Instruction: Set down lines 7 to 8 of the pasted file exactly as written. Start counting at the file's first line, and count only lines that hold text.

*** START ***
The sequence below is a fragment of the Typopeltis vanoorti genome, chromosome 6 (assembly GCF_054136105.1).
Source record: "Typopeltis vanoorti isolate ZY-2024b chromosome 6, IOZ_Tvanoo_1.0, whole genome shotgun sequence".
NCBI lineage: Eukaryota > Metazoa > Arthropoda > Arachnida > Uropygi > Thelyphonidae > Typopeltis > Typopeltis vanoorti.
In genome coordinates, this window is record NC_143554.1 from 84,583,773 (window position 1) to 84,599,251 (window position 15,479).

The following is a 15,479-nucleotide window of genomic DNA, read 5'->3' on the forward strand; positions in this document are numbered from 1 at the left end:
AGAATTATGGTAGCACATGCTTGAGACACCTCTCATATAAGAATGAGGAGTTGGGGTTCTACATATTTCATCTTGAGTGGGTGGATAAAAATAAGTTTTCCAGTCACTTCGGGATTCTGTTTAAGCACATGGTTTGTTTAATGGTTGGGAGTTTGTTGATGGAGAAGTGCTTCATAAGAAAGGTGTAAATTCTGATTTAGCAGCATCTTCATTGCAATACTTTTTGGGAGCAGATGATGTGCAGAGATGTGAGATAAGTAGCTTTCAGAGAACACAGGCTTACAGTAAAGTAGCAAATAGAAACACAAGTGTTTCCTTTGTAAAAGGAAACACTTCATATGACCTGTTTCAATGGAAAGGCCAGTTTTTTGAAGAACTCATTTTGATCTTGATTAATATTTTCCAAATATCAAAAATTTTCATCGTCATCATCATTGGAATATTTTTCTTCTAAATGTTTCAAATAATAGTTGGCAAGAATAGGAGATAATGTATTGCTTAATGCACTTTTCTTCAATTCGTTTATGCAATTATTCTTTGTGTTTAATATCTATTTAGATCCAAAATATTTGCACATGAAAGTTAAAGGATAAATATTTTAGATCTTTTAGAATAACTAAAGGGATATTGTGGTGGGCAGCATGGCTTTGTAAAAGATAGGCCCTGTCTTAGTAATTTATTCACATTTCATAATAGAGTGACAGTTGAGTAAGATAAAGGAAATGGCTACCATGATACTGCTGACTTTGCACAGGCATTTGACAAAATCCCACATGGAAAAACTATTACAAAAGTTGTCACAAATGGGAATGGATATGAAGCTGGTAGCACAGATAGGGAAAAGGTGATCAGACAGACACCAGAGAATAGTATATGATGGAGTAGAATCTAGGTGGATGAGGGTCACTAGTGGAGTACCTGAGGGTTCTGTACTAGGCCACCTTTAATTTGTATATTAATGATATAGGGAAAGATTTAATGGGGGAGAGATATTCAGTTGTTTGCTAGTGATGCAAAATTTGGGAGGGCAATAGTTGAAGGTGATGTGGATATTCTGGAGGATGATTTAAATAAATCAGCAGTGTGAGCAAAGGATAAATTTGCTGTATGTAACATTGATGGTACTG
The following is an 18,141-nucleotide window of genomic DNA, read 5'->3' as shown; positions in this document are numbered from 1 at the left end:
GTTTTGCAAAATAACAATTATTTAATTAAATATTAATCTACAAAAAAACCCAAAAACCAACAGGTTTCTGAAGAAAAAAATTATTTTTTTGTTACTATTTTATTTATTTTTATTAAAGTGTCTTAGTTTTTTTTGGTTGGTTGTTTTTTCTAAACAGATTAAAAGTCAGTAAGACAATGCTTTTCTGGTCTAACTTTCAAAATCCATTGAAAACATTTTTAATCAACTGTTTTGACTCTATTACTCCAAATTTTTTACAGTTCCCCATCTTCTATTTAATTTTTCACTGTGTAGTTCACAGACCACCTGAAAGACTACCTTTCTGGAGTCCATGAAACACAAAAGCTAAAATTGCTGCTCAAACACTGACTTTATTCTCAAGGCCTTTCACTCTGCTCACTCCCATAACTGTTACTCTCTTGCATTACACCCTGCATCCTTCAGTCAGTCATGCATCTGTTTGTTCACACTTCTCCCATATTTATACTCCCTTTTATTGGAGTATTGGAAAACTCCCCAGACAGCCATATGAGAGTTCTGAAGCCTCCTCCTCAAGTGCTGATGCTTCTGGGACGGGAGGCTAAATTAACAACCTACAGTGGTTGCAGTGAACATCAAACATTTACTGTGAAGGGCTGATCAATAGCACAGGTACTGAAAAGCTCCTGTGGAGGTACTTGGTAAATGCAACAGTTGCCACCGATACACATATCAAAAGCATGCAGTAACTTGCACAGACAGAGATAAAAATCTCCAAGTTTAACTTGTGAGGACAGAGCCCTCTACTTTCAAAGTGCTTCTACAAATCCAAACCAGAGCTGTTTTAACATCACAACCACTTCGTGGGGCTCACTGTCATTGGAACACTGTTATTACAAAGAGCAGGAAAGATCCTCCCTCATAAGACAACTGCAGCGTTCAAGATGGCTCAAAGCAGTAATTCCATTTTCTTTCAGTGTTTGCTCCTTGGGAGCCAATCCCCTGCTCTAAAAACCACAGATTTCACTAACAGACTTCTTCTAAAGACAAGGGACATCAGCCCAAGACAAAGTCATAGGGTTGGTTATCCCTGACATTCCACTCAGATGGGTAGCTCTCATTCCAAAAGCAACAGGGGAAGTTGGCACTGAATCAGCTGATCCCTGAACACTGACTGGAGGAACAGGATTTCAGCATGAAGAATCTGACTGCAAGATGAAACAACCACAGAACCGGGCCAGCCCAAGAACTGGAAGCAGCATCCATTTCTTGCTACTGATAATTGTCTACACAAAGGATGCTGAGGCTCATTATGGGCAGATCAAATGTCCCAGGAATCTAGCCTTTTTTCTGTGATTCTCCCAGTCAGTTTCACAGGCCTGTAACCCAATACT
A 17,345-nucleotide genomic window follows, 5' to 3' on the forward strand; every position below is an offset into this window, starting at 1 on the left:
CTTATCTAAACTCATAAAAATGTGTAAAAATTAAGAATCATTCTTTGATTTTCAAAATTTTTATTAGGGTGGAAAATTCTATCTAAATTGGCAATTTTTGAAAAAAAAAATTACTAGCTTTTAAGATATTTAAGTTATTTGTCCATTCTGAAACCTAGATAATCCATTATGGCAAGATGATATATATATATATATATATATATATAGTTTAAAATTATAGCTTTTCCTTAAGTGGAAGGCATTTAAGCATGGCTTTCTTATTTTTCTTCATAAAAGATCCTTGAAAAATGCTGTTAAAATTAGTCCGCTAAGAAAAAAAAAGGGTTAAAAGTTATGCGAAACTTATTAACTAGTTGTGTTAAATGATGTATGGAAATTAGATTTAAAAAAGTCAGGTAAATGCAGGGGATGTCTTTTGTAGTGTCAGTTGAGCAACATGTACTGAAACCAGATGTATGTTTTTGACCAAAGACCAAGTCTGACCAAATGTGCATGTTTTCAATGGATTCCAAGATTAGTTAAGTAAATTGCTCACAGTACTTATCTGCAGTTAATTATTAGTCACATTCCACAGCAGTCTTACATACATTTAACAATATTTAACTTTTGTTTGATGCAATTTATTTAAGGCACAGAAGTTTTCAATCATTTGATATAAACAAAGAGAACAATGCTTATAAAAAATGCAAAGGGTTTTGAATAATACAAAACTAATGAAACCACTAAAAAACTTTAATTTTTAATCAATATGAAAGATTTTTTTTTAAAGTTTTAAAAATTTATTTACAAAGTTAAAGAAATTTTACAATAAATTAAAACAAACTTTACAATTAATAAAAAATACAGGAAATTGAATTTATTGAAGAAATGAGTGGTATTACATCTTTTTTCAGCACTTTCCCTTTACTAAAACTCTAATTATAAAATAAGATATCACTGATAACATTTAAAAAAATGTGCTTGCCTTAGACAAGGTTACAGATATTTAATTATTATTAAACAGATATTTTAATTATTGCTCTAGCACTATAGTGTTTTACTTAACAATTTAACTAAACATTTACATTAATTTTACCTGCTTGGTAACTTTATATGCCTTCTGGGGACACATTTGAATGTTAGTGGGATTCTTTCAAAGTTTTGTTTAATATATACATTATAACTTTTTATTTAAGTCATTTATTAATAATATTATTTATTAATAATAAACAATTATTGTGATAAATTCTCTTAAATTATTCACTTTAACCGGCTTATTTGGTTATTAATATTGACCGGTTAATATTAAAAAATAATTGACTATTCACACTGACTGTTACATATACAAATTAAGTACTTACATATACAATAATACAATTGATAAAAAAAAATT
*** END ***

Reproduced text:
The following is an 18,141-nucleotide window of genomic DNA, read 5'->3' as shown; positions in this document are numbered from 1 at the left end:
GTTTTGCAAAATAACAATTATTTAATTAAATATTAATCTACAAAAAAACCCAAAAACCAACAGGTTTCTGAAGAAAAAAATTATTTTTTTGTTACTATTTTATTTATTTTTATTAAAGTGTCTTAGTTTTTTTTGGTTGGTTGTTTTTTCTAAACAGATTAAAAGTCAGTAAGACAATGCTTTTCTGGTCTAACTTTCAAAATCCATTGAAAACATTTTTAATCAACTGTTTTGACTCTATTACTCCAAATTTTTTACAGTTCCCCATCTTCTATTTAATTTTTCACTGTGTAGTTCACAGACCACCTGAAAGACTACCTTTCTGGAGTCCATGAAACACAAAAGCTAAAATTGCTGCTCAAACACTGACTTTATTCTCAAGGCCTTTCACTCTGCTCACTCCCATAACTGTTACTCTCTTGCATTACACCCTGCATCCTTCAGTCAGTCATGCATCTGTTTGTTCACACTTCTCCCATATTTATACTCCCTTTTATTGGAGTATTGGAAAACTCCCCAGACAGCCATATGAGAGTTCTGAAGCCTCCTCCTCAAGTGCTGATGCTTCTGGGACGGGAGGCTAAATTAACAACCTACAGTGGTTGCAGTGAACATCAAACATTTACTGTGAAGGGCTGATCAATAGCACAGGTACTGAAAAGCTCCTGTGGAGGTACTTGGTAAATGCAACAGTTGCCACCGATACACATATCAAAAGCATGCAGTAACTTGCACAGACAGAGATAAAAATCTCCAAGTTTAACTTGTGAGGACAGAGCCCTCTACTTTCAAAGTGCTTCTACAAATCCAAACCAGAGCTGTTTTAACATCACAACCACTTCGTGGGGCTCACTGTCATTGGAACACTGTTATTACAAAGAGCAGGAAAGATCCTCCCTCATAAGACAACTGCAGCGTTCAAGATGGCTCAAAGCAGTAATTCCATTTTCTTTCAGTGTTTGCTCCTTGGGAGCCAATCCCCTGCTCTAAAAACCACAGATTTCACTAACAGACTTCTTCTAAAGACAAGGGACATCAGCCCAAGACAAAGTCATAGGGTTGGTTATCCCTGACATTCCACTCAGATGGGTAGCTCTCATTCCAAAAGCAACAGGGGAAGTTGGCACTGAATCAGCTGATCCCTGAACACTGACTGGAGGAACAGGATTTCAGCATGAAGAATCTGACTGCAAGATGAAACAACCACAGAACCGGGCCAGCCCAAGAACTGGAAGCAGCATCCATTTCTTGCTACTGATAATTGTCTACACAAAGGATGCTGAGGCTCATTATGGGCAGATCAAATGTCCCAGGAATCTAGCCTTTTTTCTGTGATTCTCCCAGTCAGTTTCACAGGCCTGTAACCCAATACT